House Could Again Be Big Government Landmark

You may have noticed that our reflection of agriculture’s displeasure with the EPA has become a sentiment shared by enough citizens and businesses that politicians and the media – at least conservative media – have noticed.  Issues and principles that farmers and ranchers have argued for decades have finally become important to much of the rest of America.

 On Monday, Jan. 9, 2012, a case with far reaching implications for all will be heard at the U.S. Supreme Court, the first case this year for which oral arguments will be presented.  Just as a small pink house in Connecticut became the focus of private property rights in the Kelo case in 2005, a house not yet constructed in Idaho will again put the spotlight on property rights in 2012.  The case involves private property rights at a fundamental level and its favorable resolution could significantly bolster Americans’ rights, as they seek to get Constitutional rights back from a big government that has seized them.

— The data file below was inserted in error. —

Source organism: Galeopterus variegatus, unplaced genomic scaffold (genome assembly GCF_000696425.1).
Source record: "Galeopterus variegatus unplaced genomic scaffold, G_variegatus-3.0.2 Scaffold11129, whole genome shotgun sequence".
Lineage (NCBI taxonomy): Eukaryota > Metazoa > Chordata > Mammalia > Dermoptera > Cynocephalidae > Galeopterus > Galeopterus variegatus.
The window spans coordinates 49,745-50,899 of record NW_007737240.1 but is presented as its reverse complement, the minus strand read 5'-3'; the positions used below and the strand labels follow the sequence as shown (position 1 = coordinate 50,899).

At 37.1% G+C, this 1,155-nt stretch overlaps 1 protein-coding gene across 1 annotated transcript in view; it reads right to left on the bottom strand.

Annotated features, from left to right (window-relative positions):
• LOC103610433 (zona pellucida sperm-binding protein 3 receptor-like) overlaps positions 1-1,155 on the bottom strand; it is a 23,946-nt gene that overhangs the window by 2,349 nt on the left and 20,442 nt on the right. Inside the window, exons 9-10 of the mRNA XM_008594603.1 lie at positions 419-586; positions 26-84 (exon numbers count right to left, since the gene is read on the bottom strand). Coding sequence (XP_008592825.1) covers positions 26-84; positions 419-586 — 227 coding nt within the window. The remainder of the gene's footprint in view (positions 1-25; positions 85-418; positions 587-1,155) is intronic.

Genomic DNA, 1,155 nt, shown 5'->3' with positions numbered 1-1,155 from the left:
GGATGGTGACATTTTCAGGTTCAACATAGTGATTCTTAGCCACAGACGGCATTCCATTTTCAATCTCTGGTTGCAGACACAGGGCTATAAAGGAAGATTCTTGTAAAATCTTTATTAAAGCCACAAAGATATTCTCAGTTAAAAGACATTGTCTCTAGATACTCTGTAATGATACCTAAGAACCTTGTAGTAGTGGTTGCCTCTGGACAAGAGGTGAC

In 2008, an Idaho couple who purchased a lot in a platted subdivision already occupied with houses suddenly found the EPA telling them that not only were they forbidden to build a house on the lot but the substantial amount of gravel they had put on the lot must be removed.  The EPA had declared the lot that the county had given them a permit to build on a “wetlands.”  Michael and Chantell Sackett found out removing the gravel they’d already put on the lot would cost more than the lot itself.  On top of that, the EPA, unless they removed the gravel and returned the lot to its pristine state, would begin fining them $32,000 day.

 To add insult to injury, two levels of courts told the Sacketts they were not allowed to challenge the EPA in court.  Luckily for them – at least short-term – the Supreme Court is allowing them their day in court.  It is to be hoped that the Sacketts get justice much more in line with what Americans think are their rights under the Constituion than Susette Kelo did.

Published in: on January 9, 2012 at 12:07 am  Leave a Comment  

The URI to TrackBack this entry is:

RSS feed for comments on this post.

Leave a Reply

Fill in your details below or click an icon to log in: Logo

You are commenting using your account. Log Out /  Change )

Facebook photo

You are commenting using your Facebook account. Log Out /  Change )

Connecting to %s

%d bloggers like this: